What have I learned? To put carrots in front of myself and try to get them. Where am I going? I don't know, apparently that's all I have to do to gain meaning. Life may be a journey, not a destination, but it is still a good idea to have a destination or else you might as well walk in circles, metaphorically speaking.
This science based quest for meaning in life just seems to be a business model designed to make you feel good. I'll agree that this is a great way to slow people down from committing suicide, however, we might come to see our daily actions and interactions as dictated primarily by the force of habit. We cease to see ourselves as free agents and come to see ourselves almost as machine-like drones. From this perspective, all our actions, desires, and reasons seem absurd and pointless. The feeling of absurdity is closely linked to the feeling that life is meaningless.
So far I've been told to develop a set of habits (rituals), based on variations of Buddhist teachings, and religious simulation.
Much of this course also seems to be a willful act of "eluding". This act of eluding most frequently manifests itself as hope. By hoping for another life, or hoping to find some meaning in this life, we put off facing the consequences of the absurd, of the meaninglessness of life.
Maybe I'm wrong in all this. I just am calling it like I see it.
“What kind of a life do you want?”
The third lesson is a video available on youtube. My first issue isn't that it's 38 minutes, its the “Lets take a minute to think about what the meaning of life is”....and then waiting for an actual minute. I can hit pause on this and do the same thing. Making me wait for it when I am the only person paying attention....I came up with an answer (I'm not sharing, too bad) right away.
Then there was a testimonial half way through.
Then there was a group discussion.
And after all that the prompting to build community by commenting on someones post regarding the lesson.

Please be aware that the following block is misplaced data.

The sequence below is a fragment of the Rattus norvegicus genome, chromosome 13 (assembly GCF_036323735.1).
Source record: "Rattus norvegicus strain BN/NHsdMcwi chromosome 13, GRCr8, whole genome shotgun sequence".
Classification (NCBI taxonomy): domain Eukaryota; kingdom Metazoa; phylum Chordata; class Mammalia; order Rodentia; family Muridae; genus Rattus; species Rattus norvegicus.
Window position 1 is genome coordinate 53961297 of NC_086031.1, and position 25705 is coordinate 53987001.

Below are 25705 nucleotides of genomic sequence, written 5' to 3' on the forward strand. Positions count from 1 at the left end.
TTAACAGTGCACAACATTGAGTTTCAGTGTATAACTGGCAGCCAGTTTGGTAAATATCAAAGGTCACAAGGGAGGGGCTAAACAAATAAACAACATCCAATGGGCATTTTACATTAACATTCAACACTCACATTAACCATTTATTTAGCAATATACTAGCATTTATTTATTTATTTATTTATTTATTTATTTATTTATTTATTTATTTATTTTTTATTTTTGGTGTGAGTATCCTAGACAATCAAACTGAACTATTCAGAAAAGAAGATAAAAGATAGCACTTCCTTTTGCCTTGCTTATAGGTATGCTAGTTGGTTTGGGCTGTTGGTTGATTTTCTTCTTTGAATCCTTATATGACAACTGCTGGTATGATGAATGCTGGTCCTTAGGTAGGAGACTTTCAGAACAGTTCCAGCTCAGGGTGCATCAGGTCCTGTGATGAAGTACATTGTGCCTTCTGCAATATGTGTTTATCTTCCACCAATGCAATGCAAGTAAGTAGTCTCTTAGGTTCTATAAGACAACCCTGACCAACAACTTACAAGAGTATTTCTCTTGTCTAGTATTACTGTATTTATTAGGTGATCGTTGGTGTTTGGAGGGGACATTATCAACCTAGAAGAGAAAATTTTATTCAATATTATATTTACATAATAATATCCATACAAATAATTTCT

And again there is a quiz, which I can take as many times as I want.
Machine: Maybe I'm too jaded, but I really didn't get much out of this that I haven't read for myself. At least for the first ten to fifteen minutes. I felt there was too much emphasis on religion, as though it were the standard that had to be met. If this is science based, shouldn't irreligious groups have greater emphasis? Other societies were brought up, slightly. Also, the video didn't have annotations, or links to the sources cited, which meant I had to go back through and watch again just to get the right Sartre quote, or others. But the links at the bottom of the video all lead back to the Intentional Insights website.
I'll keep working on this, and do the tasks.
This time, however, I didn't read the quiz past the opening the sentence “The science suggests....” I let Doppelganger take the test....
Most of the video felt like it was loaded with rhetoric, or anecdotal evidence, and after a while I had the feeling that this was some kind of stepping stone activity. That by providing people with this science based system, they could step from religion into a happy atheism. I don't have a problem with people deciding if they believe, or if they absolutely do not believe, but I felt like this was a reverse sham. As though the creator of this course said “Hey, lets figure out how evangelists draw people into the church, and do the same thing but draw people away from the church, but make it seem like we aren't biased.”
It's brilliant, really. It also makes me want to start my own cult. I'm also wondering if the price I “donated” for the course was calculated so that it wouldn't be cost prohibitive, but would make me stick to it so I wouldn't waste that $5.
At the 16:25 time mark they had had testimonials on how effective the course was, and how it was all evidence based. I don't accept this when I watch infomercials, let alone a workshop.
Machine may frown on this statement, but most of the people taking this course were physically unattractive, or old. And I think that is a telling sign; what stage in your life are you going to need meaning the most? The beginning when all possibility is ahead of you, or the end when death is near?
There is another quiz at the end of the lesson, and once again I am reminded at how I can only provide the right answers to move on.
I became suspicious when I saw each sentence started with “The science suggests...”. I chose true without even reading it, because I knew that's the answer they wanted.
Why "Failed Daily"?
Because I fail to update daily.